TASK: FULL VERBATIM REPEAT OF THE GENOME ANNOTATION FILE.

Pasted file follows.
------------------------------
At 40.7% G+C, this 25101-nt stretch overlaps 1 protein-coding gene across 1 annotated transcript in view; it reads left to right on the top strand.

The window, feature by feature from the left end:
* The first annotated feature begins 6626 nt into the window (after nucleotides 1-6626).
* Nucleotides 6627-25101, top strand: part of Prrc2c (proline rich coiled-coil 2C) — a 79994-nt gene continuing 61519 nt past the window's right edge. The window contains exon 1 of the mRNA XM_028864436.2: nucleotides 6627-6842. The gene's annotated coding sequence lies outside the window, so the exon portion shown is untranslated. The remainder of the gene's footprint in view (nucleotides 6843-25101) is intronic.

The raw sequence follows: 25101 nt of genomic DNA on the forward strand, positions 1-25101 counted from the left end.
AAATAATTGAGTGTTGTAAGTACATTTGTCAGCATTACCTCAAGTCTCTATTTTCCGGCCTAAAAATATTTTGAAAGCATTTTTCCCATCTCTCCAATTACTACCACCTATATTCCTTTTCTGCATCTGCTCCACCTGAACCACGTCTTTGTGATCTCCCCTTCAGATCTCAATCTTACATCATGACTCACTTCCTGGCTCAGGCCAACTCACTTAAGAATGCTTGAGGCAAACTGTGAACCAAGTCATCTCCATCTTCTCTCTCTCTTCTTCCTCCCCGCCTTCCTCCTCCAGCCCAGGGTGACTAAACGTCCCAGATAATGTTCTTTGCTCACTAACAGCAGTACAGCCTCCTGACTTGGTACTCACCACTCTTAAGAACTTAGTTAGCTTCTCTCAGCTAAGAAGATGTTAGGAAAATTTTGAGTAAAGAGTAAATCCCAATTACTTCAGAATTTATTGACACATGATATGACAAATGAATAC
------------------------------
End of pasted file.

At 40.7% G+C, this 25101-nt stretch overlaps 1 protein-coding gene across 1 annotated transcript in view; it reads left to right on the top strand.

The window, feature by feature from the left end:
* The first annotated feature begins 6626 nt into the window (after nucleotides 1-6626).
* Nucleotides 6627-25101, top strand: part of Prrc2c (proline rich coiled-coil 2C) — a 79994-nt gene continuing 61519 nt past the window's right edge. The window contains exon 1 of the mRNA XM_028864436.2: nucleotides 6627-6842. The gene's annotated coding sequence lies outside the window, so the exon portion shown is untranslated. The remainder of the gene's footprint in view (nucleotides 6843-25101) is intronic.

The raw sequence follows: 25101 nt of genomic DNA on the forward strand, positions 1-25101 counted from the left end.
AAATAATTGAGTGTTGTAAGTACATTTGTCAGCATTACCTCAAGTCTCTATTTTCCGGCCTAAAAATATTTTGAAAGCATTTTTCCCATCTCTCCAATTACTACCACCTATATTCCTTTTCTGCATCTGCTCCACCTGAACCACGTCTTTGTGATCTCCCCTTCAGATCTCAATCTTACATCATGACTCACTTCCTGGCTCAGGCCAACTCACTTAAGAATGCTTGAGGCAAACTGTGAACCAAGTCATCTCCATCTTCTCTCTCTCTTCTTCCTCCCCGCCTTCCTCCTCCAGCCCAGGGTGACTAAACGTCCCAGATAATGTTCTTTGCTCACTAACAGCAGTACAGCCTCCTGACTTGGTACTCACCACTCTTAAGAACTTAGTTAGCTTCTCTCAGCTAAGAAGATGTTAGGAAAATTTTGAGTAAAGAGTAAATCCCAATTACTTCAGAATTTATTGACACATGATATGACAAATGAATAC